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Barack Obama on Principles & Values

Democratic President (2008); IL Senator (2004)


FactCheck: Obama treats Secret Service members with respect

A viral e-mail's descriptions of Obama and Clinton "are completely wrong" that a book says denigrating things about Obama and other recent Democratic presidents while praising only Republicans. According to the author of the book cited, "In the President's Secret Service." Ronald Kessler's book quotes both flattering and unflattering observations about presidents of both parties.

Kessler says, "Contrary to the email, the book actually says Obama treats the Secret Service with respect and appreciates what the agents do. It does not say he hates the military."

Furthermore, the book is not the one-sided partisan attack that the e-mail describes. As Kessler says, "The book is totally non-partisan and skewers Democrats-JFK, LBJ, Carter, Gary Hart--and Republicans--Nixon, Jenna Bush, Barbara Bush, Dick Cheney's daughter Mary, Agnew, Ford, and Bush's treasury secretary John Snow--alike.

Source: FactCheck.org on 2011 "Secret Service", by Ronald Kessler Jun 10, 2011

American exceptionalism is same as any other exceptionalism

Many people don't believe we have special message for the world or a special mission to preserve our greatness for the betterment of not just ourselves but all of humanity. Astonishingly, President Obama even said that he believes in American exceptionalism in the same way "the Brits believe in British exceptionalism and the Greeks believe in Greek exceptionalism." Which is to say, he doesn't believe in American exceptionalism at all. He seems to think it is just a kind of irrational prejudice in favor of our way of life. To me, that is appalling.

When President Obama insists that all countries are exceptional, he's saying that none is, last of all the country he leads. That's a shame, because American exceptionalism is something that people in both parties used to believe in.

Source: America by Heart, by Sarah Palin, p. 69 Nov 23, 2010

2008 Super Tuesday: We are the change we seek

There is narcissism in our leaders in Washington today. There's a quasi-religious feeling to the message coming from them. They are trying to convince is that not only are they our saviors, but that WE are our saviors--not hard work, not accomplishment, just "believing in ourselves" and what we can accomplish together through government. As candidate Obama proclaimed on Super Tuesday 2008, "We are the ones we've been waiting for, we are the change that we seek."

I believe in a humbler, less self-involved America. I believe in that simple, commonsense wisdom that has come down to us through the ages: Everything that is worthwhile comes through effort. There is no free lunch. Anybody who tries to tell you otherwise is selling something--usually something paid for by tax dollars.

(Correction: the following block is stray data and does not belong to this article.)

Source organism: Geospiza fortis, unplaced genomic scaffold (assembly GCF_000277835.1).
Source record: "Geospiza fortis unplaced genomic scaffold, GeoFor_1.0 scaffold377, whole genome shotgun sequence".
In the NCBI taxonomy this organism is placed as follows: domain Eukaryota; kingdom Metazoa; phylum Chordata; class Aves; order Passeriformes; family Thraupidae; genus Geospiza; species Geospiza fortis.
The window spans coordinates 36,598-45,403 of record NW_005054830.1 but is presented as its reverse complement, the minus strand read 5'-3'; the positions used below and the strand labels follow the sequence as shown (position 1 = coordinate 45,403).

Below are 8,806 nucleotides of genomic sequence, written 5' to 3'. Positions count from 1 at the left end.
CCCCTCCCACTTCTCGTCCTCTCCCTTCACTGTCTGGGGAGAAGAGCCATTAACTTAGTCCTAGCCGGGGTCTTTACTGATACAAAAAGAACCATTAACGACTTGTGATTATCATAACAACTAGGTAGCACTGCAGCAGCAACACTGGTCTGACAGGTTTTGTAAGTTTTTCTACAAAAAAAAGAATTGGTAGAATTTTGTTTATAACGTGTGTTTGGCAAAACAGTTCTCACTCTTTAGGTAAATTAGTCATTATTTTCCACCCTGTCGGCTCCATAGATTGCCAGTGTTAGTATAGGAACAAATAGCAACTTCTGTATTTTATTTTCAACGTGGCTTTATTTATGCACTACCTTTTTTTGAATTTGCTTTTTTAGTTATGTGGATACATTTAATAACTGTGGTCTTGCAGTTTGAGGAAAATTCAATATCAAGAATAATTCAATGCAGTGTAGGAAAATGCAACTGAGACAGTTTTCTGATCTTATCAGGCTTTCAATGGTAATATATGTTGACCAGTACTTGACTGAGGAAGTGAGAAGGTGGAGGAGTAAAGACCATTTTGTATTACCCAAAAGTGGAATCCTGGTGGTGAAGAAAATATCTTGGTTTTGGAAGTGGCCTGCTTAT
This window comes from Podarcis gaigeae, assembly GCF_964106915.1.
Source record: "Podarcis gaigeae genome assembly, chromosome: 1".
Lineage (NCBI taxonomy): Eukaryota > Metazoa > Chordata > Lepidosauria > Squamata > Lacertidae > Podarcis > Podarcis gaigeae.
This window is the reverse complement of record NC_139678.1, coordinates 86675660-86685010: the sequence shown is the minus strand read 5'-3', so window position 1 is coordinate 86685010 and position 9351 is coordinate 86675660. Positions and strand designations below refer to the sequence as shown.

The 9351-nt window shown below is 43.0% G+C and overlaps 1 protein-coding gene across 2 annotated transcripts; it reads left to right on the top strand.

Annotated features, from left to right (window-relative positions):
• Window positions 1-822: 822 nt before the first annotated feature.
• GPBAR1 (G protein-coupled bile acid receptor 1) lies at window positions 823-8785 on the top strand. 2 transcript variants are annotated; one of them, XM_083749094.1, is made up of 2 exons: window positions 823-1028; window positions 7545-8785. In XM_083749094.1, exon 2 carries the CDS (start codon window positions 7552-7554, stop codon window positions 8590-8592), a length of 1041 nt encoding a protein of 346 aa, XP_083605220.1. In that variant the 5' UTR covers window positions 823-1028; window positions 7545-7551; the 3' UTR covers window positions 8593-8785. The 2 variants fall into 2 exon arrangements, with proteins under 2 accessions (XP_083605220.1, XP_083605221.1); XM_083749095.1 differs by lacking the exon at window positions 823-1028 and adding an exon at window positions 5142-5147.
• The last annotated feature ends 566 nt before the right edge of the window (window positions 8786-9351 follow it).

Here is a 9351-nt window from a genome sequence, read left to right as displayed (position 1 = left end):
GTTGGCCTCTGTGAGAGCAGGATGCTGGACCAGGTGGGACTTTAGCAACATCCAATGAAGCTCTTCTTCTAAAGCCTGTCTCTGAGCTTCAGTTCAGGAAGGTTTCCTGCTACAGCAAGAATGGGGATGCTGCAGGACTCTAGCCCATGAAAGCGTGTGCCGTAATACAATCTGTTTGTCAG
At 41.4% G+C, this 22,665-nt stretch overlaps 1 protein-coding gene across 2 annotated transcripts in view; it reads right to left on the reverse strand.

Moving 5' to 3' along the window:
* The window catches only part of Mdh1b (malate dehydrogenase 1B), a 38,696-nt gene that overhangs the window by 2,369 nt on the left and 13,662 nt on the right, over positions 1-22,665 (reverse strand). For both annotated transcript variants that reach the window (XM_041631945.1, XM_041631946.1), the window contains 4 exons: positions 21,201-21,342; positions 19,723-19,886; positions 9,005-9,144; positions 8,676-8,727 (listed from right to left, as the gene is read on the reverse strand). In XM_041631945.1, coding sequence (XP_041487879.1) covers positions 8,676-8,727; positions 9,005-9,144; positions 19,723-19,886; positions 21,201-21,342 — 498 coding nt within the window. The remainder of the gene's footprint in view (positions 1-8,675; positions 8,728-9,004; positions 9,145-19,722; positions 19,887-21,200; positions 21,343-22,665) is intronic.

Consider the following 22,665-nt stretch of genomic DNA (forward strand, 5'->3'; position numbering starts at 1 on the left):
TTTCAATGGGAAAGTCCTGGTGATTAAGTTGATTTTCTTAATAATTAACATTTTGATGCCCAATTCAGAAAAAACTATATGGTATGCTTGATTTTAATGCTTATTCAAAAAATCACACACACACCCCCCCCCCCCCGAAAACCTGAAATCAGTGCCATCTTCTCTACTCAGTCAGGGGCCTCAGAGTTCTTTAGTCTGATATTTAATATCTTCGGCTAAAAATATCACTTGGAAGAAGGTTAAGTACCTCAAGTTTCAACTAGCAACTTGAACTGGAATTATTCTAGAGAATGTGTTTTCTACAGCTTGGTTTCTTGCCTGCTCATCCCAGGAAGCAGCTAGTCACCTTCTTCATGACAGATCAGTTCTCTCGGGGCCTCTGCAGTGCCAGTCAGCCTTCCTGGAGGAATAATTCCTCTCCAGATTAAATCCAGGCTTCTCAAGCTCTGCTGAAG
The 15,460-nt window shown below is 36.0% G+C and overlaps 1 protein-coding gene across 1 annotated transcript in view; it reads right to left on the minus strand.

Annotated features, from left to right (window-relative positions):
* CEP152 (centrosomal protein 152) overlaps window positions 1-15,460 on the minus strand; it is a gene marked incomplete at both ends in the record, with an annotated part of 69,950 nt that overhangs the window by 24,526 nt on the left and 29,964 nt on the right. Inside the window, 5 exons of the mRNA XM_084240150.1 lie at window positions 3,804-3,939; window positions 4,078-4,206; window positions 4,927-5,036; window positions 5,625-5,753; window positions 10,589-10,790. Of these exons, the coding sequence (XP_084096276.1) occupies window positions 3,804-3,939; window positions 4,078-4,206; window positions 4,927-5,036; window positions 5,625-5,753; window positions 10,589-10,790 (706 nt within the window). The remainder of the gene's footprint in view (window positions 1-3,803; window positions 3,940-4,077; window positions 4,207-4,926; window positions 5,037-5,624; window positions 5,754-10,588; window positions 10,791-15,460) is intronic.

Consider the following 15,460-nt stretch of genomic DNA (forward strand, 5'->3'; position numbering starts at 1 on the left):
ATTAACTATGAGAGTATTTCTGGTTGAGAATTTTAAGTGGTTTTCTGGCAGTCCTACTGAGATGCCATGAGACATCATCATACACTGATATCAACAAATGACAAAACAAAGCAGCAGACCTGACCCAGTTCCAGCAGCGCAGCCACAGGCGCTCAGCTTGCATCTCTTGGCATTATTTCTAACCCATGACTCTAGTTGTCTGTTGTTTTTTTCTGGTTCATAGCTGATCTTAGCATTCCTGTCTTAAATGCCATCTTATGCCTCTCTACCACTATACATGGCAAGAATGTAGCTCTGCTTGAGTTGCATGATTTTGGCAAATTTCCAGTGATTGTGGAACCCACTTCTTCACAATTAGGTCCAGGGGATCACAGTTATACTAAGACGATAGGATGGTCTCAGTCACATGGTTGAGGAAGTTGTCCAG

Source: America by Heart, by Sarah Palin, p.179 Nov 23, 2010

92% of Tea Partiers: "Obama is moving US toward socialism"

By April 2010, over half of the nation--and 92% of Tea Partiers--believed that President Obama was moving the country toward socialism. Combine our anxiety over the meltdown with today's downward economic mobility, and you get scapegoating run amok. A Harris Poll in March 2010 showed that, among Republicans, 57 percent believe Obama is a Muslim, 38 percent believe he "is doing many of the things that Hitler did," and 24 percent believe that the president "may be the Anti-Christ."
Source: Third World America, by Arianna Huffington, p. 86 Sep 2, 2010

Loyal opposition is not just valuable, but a necessity

I very much am appreciative of your invitation. You know what they say, "Keep your friends close, but visit the Republican Caucus every few months." Part of the reason I accepted your invitation to come here was because I wanted to speak with all of you, and not just to all of you. And I hope that we can continue our dialogue in the days ahead. It's important to me that we do so. It's important to you, I think, that we do so. But most importantly, it's important to the American people that we do so.

I'm a big believer not just in the value of a loyal opposition, but in its necessity. Having differences of opinion, having a real debate about matters of domestic policy and national security--and that's not something that's only good for our country, it's absolutely essential. It's only through the process of disagreement and debate that bad ideas get tossed out and good ideas get refined and made better. And that kind of vigorous back and forth is at the heart of our democracy.

Source: Obama Q&A at 2010 House Republican retreat in Baltimore Jan 29, 2010

Hard times test us, like we have been tested in the past